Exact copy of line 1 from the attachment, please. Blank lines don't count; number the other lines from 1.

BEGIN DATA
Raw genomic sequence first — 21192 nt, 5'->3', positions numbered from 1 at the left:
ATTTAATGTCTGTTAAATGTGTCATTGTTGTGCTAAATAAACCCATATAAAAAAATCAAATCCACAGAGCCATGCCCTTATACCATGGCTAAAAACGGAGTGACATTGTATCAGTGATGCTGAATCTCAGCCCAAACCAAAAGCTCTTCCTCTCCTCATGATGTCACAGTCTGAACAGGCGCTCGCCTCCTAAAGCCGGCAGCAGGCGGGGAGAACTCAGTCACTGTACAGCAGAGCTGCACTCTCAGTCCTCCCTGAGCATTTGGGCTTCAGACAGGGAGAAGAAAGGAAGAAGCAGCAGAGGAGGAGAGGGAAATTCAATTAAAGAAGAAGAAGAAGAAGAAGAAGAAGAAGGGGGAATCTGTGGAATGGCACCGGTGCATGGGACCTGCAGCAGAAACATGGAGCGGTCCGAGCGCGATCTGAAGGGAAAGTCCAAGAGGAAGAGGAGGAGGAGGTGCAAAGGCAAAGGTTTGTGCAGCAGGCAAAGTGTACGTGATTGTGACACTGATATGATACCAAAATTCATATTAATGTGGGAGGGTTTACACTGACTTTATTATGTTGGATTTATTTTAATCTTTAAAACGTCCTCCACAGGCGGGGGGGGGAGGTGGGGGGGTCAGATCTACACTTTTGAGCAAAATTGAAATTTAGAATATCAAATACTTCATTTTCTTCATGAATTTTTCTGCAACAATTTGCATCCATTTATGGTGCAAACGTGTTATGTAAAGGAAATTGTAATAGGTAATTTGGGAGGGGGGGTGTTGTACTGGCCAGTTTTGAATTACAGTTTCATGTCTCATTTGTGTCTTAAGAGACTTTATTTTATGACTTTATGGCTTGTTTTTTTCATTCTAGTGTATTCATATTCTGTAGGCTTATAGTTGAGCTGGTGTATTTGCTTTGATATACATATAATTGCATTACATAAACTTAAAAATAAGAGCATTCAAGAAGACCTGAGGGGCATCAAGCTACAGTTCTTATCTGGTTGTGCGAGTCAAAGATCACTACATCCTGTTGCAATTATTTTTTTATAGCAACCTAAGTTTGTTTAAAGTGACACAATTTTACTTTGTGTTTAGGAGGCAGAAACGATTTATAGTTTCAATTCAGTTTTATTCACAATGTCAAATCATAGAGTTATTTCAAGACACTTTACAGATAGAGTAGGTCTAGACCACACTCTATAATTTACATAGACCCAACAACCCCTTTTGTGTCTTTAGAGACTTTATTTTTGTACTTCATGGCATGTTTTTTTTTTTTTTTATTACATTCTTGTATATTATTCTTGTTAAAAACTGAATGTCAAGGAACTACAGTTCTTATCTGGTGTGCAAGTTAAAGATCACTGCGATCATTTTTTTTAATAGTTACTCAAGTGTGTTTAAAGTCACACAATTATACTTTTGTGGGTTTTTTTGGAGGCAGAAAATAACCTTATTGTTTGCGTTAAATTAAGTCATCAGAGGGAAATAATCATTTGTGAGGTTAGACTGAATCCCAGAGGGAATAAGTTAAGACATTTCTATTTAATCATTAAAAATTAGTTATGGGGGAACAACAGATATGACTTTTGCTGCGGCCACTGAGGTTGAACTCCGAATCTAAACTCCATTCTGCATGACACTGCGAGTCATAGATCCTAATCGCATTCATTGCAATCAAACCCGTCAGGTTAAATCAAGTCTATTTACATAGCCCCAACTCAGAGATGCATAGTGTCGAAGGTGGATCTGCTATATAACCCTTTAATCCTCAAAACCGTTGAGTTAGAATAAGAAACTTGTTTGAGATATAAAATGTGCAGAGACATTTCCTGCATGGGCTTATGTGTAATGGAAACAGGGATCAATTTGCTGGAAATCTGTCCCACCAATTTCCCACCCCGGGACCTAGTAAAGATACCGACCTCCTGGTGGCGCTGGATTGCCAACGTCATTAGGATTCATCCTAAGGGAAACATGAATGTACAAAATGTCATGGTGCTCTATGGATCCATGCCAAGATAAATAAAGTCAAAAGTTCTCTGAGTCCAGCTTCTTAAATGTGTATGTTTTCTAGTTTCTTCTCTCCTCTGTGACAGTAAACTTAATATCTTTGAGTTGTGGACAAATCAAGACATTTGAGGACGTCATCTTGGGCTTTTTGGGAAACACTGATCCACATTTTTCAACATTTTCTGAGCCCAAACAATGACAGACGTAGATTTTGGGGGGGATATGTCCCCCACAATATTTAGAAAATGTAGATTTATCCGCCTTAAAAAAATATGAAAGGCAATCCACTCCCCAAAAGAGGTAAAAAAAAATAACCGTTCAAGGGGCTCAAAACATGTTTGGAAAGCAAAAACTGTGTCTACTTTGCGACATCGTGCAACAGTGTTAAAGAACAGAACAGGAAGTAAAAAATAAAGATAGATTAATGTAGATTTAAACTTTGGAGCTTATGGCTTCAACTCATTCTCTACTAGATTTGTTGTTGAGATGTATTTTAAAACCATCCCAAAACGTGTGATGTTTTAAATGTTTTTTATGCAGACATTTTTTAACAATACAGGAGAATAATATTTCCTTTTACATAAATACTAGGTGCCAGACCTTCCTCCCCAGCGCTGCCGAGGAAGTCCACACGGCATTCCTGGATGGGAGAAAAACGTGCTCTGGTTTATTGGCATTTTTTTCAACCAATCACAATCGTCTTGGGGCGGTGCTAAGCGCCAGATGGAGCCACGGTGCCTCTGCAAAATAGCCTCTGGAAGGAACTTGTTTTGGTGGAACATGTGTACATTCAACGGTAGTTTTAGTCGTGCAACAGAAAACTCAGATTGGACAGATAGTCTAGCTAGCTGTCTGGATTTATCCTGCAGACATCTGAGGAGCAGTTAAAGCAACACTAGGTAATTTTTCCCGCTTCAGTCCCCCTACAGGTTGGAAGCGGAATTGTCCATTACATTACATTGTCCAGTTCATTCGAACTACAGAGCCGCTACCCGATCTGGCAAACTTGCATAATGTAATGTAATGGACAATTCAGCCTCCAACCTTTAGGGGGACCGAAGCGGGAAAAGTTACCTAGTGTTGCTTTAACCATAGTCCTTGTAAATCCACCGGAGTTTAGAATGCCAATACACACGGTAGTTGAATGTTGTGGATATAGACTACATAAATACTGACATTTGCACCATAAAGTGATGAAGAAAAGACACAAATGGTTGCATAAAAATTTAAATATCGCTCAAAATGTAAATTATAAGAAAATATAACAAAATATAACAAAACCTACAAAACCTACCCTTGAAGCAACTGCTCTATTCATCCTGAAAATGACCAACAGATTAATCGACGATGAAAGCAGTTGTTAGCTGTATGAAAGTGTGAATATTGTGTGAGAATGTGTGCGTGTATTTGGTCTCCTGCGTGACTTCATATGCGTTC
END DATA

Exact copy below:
Raw genomic sequence first — 21192 nt, 5'->3', positions numbered from 1 at the left: